TALLAHASSEE, Fla. -- How can Florida better prevent mass shootings? That was the big question a committee of state senators aimed to tackle Monday afternoon.
For three hours, the Infrastructure and Security Committee heard from researchers, law enforcement and mental health specialists.
The meeting was called by Senate President Bill Galvano following the mass shootings in Ohio and Texas, earlier this year. A memo from the Republican president tapped the committee's chair, Sen. Tom Lee (R-District 20) to host a review of the state's current policies and explore weather more laws were needed.
The committee was big on talk but took no action.
Democrats walked feeling like major gun control reforms were going to be out of reach. Sen. Annette Taddeo (D-District 40) said she had to "be realistic" about what kind of changes could be made when working with Republicans, who control both the House and Senate chambers.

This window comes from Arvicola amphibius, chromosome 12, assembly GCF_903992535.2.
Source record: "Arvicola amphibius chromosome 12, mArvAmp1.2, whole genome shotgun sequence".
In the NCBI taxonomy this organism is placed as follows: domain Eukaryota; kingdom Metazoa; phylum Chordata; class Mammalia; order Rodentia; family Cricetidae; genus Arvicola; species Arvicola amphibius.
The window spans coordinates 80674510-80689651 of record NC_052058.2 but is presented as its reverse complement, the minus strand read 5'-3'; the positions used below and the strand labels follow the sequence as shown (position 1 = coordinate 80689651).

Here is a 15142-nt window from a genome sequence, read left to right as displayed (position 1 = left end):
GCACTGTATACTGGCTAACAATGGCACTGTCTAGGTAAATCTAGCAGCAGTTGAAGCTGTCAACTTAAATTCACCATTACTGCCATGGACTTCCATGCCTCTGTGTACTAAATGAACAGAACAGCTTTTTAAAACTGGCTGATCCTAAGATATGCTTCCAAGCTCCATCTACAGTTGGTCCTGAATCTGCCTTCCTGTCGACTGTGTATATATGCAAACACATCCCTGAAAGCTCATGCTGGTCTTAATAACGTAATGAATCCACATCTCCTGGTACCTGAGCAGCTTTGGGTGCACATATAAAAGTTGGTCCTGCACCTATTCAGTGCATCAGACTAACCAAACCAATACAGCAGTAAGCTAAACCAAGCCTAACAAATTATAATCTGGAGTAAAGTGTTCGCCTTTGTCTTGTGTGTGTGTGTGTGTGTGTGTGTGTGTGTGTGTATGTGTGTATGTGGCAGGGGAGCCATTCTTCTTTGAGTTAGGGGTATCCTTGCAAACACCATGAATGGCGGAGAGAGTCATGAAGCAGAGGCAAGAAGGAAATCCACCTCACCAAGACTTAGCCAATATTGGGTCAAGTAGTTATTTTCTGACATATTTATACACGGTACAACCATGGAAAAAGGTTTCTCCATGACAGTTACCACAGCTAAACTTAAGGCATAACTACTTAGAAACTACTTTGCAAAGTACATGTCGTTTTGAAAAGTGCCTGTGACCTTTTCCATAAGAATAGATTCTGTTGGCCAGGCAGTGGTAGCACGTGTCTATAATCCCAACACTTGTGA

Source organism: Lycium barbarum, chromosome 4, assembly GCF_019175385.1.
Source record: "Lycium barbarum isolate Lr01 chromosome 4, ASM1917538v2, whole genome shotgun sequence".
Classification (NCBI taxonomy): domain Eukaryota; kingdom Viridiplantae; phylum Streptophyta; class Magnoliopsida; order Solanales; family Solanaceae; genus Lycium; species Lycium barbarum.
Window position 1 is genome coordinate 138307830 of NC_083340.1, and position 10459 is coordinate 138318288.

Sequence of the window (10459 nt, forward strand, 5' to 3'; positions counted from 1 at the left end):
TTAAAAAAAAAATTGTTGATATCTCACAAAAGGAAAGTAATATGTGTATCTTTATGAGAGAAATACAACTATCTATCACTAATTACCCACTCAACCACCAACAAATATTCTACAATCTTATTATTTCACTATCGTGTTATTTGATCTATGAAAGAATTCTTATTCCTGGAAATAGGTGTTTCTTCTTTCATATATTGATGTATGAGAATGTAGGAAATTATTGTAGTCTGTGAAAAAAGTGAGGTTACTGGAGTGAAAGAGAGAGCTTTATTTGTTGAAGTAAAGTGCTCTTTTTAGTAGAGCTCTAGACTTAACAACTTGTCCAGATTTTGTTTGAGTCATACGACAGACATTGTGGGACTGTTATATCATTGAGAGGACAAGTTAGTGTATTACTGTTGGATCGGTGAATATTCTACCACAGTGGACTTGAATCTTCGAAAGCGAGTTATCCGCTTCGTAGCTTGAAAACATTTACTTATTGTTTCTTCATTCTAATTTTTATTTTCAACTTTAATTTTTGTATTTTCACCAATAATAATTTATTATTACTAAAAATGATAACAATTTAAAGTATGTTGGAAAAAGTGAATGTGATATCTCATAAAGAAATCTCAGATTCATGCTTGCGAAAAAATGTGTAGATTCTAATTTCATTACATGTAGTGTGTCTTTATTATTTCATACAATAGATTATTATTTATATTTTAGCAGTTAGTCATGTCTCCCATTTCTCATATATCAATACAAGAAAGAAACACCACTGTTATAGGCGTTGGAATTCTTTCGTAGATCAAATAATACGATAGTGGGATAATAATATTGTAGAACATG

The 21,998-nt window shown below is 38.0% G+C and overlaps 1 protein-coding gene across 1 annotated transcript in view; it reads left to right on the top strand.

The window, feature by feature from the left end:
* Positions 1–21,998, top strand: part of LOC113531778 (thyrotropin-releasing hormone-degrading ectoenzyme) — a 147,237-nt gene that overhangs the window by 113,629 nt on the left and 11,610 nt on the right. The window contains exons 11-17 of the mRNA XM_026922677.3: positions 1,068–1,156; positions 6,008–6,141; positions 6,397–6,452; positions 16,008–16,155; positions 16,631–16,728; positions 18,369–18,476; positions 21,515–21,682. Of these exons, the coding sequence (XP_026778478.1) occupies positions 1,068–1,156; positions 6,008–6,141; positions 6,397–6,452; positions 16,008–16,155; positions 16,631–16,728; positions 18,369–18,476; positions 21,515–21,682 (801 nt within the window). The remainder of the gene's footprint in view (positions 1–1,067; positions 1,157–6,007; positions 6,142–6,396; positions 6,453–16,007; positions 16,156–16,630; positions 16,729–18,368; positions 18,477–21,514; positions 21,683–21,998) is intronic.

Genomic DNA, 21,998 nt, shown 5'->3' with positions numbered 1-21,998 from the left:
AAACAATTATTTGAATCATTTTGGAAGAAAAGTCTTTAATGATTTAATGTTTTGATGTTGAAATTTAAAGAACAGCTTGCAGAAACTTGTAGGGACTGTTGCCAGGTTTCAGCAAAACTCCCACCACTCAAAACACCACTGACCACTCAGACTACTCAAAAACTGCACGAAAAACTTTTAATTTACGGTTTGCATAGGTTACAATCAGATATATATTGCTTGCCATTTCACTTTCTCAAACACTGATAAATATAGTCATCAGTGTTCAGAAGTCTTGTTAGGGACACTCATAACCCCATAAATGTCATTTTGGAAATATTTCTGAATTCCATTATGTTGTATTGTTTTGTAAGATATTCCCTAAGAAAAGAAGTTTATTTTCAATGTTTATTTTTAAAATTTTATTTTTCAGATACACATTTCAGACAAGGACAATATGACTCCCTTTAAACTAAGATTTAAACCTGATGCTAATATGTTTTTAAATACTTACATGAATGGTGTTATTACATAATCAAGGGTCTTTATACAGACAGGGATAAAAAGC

“I think there are small things that we can do," she said. "I think that the public has an appetite for us to do something.”
Sen. Lee felt strengthening background checks was a possibility, though he said mass violence likely needed a more than policy.
“There could be some marginal improvements to public safety in the state of Florida with more enhanced background checks,” he said. "What I hear talking to a lot of these folks, there is no silver bullet. It’s going to take a comprehensive approach.”
Members of Florida’s chapter of Moms Demand Action were also present. Before the meeting started, they handed Sen. Lee more than 800 letters from Floridians, many calling for criminal background checks on all gun purchases.
“I think you’re hearing a lot of voices in our community now," said Kate Kile with Moms Demand Action Tallahassee. "Corporate America as well, joining this conversation, asking lawmakers to do more.”